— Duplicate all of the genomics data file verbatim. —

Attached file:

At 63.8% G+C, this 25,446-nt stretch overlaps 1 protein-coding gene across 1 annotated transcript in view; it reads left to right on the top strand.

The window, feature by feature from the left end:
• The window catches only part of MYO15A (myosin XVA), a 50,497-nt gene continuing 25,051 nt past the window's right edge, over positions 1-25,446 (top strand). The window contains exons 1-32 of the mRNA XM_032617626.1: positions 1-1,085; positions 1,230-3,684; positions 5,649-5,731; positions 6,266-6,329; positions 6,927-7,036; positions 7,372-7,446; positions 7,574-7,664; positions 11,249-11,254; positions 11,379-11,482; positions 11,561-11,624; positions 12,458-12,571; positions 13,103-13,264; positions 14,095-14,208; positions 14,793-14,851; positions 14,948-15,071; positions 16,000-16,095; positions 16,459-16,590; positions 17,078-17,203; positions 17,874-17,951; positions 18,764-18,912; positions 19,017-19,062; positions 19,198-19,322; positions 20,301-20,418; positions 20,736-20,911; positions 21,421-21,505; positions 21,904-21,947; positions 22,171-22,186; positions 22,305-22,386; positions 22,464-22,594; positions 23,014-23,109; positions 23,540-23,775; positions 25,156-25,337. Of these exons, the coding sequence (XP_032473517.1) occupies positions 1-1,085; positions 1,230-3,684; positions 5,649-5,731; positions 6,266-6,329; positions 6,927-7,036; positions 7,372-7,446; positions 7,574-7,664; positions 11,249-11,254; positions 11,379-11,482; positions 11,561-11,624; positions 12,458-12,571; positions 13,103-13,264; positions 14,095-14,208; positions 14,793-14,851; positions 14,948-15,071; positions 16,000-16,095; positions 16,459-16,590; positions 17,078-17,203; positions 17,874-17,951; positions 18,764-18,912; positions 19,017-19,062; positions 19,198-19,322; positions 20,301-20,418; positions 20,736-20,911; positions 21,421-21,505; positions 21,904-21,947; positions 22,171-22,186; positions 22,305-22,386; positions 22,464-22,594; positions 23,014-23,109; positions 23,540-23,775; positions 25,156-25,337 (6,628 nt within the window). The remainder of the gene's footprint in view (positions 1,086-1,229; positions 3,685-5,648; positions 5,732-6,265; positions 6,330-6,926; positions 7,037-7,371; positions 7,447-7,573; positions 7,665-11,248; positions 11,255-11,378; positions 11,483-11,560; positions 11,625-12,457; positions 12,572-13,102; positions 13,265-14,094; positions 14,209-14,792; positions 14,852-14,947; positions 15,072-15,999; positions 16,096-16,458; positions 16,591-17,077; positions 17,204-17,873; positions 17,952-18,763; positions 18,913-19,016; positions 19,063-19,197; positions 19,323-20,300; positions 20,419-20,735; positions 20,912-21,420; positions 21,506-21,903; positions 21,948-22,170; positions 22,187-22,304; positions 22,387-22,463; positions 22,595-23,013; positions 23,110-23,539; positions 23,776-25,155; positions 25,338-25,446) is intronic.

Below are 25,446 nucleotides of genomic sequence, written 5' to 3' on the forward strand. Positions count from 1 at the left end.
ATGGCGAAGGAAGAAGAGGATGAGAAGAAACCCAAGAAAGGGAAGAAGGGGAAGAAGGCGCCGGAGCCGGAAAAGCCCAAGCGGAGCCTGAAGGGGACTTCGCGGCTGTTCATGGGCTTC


At 63.8% G+C, this 25,446-nt stretch overlaps 1 protein-coding gene across 1 annotated transcript in view; it reads left to right on the top strand.

The window, feature by feature from the left end:
• The window catches only part of MYO15A (myosin XVA), a 50,497-nt gene continuing 25,051 nt past the window's right edge, over positions 1-25,446 (top strand). The window contains exons 1-32 of the mRNA XM_032617626.1: positions 1-1,085; positions 1,230-3,684; positions 5,649-5,731; positions 6,266-6,329; positions 6,927-7,036; positions 7,372-7,446; positions 7,574-7,664; positions 11,249-11,254; positions 11,379-11,482; positions 11,561-11,624; positions 12,458-12,571; positions 13,103-13,264; positions 14,095-14,208; positions 14,793-14,851; positions 14,948-15,071; positions 16,000-16,095; positions 16,459-16,590; positions 17,078-17,203; positions 17,874-17,951; positions 18,764-18,912; positions 19,017-19,062; positions 19,198-19,322; positions 20,301-20,418; positions 20,736-20,911; positions 21,421-21,505; positions 21,904-21,947; positions 22,171-22,186; positions 22,305-22,386; positions 22,464-22,594; positions 23,014-23,109; positions 23,540-23,775; positions 25,156-25,337. Of these exons, the coding sequence (XP_032473517.1) occupies positions 1-1,085; positions 1,230-3,684; positions 5,649-5,731; positions 6,266-6,329; positions 6,927-7,036; positions 7,372-7,446; positions 7,574-7,664; positions 11,249-11,254; positions 11,379-11,482; positions 11,561-11,624; positions 12,458-12,571; positions 13,103-13,264; positions 14,095-14,208; positions 14,793-14,851; positions 14,948-15,071; positions 16,000-16,095; positions 16,459-16,590; positions 17,078-17,203; positions 17,874-17,951; positions 18,764-18,912; positions 19,017-19,062; positions 19,198-19,322; positions 20,301-20,418; positions 20,736-20,911; positions 21,421-21,505; positions 21,904-21,947; positions 22,171-22,186; positions 22,305-22,386; positions 22,464-22,594; positions 23,014-23,109; positions 23,540-23,775; positions 25,156-25,337 (6,628 nt within the window). The remainder of the gene's footprint in view (positions 1,086-1,229; positions 3,685-5,648; positions 5,732-6,265; positions 6,330-6,926; positions 7,037-7,371; positions 7,447-7,573; positions 7,665-11,248; positions 11,255-11,378; positions 11,483-11,560; positions 11,625-12,457; positions 12,572-13,102; positions 13,265-14,094; positions 14,209-14,792; positions 14,852-14,947; positions 15,072-15,999; positions 16,096-16,458; positions 16,591-17,077; positions 17,204-17,873; positions 17,952-18,763; positions 18,913-19,016; positions 19,063-19,197; positions 19,323-20,300; positions 20,419-20,735; positions 20,912-21,420; positions 21,506-21,903; positions 21,948-22,170; positions 22,187-22,304; positions 22,387-22,463; positions 22,595-23,013; positions 23,110-23,539; positions 23,776-25,155; positions 25,338-25,446) is intronic.

Below are 25,446 nucleotides of genomic sequence, written 5' to 3' on the forward strand. Positions count from 1 at the left end.
ATGGCGAAGGAAGAAGAGGATGAGAAGAAACCCAAGAAAGGGAAGAAGGGGAAGAAGGCGCCGGAGCCGGAAAAGCCCAAGCGGAGCCTGAAGGGGACTTCGCGGCTGTTCATGGGCTTC